Last week, we talked about long-distance greenways in the state — existing and planned — associated with the East Coast Greenway. Interviews for that story touched on other long-distance trails in the planning stage across North Carolina. Today, we touch on those trails.
When the East Coast Greenway Alliance announced in February it was moving its headquarters from Rhode Island to the Triangle, the move was a good sign for the state — and a sign that we need help.
The Alliance is the driving force behind the East Coast Greenway, an in-the-works greenway that will one day run continuously from Key West, Fla., to Canada, a distance of nearly 3,000 miles. It bills itself as the urban alternative to the Appalachian Trail, offering a pedestrian-width ribbon of pavement instead natural surface and traveling through as many municipalities as possible, rather than avoiding them. More than 25 percent of the trail now exists. Problem is, the vast majority of the completed path lies well to the north.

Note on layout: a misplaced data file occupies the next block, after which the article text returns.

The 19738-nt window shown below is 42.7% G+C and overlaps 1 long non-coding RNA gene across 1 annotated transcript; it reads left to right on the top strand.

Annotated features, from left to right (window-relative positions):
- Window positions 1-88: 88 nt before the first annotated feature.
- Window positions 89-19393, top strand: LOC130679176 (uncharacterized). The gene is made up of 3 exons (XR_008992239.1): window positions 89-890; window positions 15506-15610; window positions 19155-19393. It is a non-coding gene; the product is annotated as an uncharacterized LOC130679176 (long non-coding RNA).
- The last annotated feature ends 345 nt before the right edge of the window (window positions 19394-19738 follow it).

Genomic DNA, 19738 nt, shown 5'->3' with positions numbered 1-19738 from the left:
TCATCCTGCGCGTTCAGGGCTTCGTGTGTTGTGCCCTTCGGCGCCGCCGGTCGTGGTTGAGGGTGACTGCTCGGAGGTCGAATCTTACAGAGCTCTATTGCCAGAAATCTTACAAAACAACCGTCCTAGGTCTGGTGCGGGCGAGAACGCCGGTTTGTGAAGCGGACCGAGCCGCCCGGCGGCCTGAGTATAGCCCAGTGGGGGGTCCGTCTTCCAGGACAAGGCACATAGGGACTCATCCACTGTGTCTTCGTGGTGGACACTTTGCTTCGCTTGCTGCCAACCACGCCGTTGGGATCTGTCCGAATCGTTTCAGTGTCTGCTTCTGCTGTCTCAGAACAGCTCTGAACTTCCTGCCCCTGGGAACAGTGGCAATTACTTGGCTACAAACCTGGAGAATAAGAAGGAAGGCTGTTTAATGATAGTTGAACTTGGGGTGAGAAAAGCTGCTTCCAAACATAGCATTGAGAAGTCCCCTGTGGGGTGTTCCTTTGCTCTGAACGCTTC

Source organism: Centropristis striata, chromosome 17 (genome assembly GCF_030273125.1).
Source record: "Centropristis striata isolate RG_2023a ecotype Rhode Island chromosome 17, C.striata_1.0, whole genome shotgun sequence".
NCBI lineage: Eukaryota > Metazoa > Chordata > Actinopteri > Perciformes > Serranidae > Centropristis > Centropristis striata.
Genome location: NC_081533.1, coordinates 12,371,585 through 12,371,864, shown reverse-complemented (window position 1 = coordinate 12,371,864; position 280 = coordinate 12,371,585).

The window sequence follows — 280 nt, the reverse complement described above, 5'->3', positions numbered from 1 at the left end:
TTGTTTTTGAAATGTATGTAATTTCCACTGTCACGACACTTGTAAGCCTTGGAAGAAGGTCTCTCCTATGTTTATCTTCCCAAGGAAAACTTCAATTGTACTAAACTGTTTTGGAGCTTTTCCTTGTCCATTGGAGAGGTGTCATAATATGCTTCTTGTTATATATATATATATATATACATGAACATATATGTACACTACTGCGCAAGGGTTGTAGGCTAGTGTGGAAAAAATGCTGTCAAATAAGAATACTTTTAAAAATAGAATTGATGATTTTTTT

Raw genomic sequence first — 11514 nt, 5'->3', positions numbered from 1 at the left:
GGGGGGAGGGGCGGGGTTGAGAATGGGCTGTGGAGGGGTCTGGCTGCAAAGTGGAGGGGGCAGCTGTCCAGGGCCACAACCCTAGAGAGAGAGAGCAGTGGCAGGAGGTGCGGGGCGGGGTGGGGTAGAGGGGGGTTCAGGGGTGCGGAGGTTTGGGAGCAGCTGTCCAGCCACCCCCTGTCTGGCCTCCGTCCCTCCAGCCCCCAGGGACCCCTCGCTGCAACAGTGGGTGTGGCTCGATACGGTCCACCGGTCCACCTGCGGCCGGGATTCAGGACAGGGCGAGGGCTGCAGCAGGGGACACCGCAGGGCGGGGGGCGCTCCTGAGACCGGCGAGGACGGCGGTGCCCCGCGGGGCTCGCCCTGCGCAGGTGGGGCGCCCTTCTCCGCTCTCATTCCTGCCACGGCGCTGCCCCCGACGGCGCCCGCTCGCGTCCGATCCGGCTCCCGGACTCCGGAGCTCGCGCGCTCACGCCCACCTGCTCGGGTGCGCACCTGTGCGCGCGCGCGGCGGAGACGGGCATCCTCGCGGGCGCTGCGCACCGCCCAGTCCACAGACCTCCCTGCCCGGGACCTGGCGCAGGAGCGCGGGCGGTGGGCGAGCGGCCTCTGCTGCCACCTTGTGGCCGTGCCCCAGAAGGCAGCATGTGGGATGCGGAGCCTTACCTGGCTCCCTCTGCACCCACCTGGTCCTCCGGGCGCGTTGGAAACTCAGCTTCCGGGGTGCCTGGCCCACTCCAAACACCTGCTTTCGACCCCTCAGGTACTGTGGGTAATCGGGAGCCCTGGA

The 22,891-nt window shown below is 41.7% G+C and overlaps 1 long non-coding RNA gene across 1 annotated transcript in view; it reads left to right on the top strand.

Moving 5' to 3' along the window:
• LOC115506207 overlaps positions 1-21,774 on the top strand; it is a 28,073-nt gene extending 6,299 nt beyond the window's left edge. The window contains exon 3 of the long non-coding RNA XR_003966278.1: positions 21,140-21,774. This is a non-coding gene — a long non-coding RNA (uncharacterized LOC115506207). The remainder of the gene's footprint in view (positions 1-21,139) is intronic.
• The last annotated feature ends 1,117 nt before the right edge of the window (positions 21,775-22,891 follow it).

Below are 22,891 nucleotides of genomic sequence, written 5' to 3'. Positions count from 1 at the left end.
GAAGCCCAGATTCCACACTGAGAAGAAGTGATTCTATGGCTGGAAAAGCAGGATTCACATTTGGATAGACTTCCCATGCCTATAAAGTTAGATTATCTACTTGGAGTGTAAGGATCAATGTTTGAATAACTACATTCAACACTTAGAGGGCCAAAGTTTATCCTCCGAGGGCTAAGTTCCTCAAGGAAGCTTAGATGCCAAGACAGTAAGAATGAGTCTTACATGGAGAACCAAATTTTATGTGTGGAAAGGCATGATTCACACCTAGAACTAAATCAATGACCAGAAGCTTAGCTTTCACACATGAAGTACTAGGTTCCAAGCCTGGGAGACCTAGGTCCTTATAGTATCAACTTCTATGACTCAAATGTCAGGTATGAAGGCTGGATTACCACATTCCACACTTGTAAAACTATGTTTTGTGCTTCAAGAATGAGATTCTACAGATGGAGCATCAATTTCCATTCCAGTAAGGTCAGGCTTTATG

The Triangle’s greenway system is a tiny step closer to becoming a complete network.
Joe Godfrey, parks planner with the Town of Cary, tells GGNC that a 1.3-mile missing link of the Black Creek Greenway should be finished mid-April. The stretch would extend the existing 5.6 miles of Black Creek Greenway running south from Lake Crabtree to Chapel Hill Road on to Maynard Road. A short stretch of the sidewalk/greenway will run alongside Maynard before it crosses High House Road. From there, Godfrey says another short missing link should begin construction soon and will link with existing greenway into the heart of Bond Park.
“Attending meetings so you don’t have to”
That’s just one of the services provided in this space by GetGoingNC: sitting through five-hour meetings of city planners, DOT engineers, committee members and elected officials to sift out the nuggets of information useful to you, the recreating public. In this case, the bike riding public.
Resolve to be more active in 2011 by checking out one of these three events this weekend.
Frankly, I can’t think of a better way to get the juices flowing the second week of January than on a hike, a mountain hike. A 9.8-mile mountain hike that gains 2,000 feet of total elevation, flirts with an elevation of one mile, takes in frozen waterfalls and promises great winter views in the Shining Rock area. That’s what the Carolina Mountain Club has in mind for this Sunday when it takes on the Seniard Ridge Loop in the Pisgah National Forest west of Asheville in the Looking Glass Falls area. Because of the potentially dicey footing, trekking poles and YakTrax (or a similar traction device) are recommended.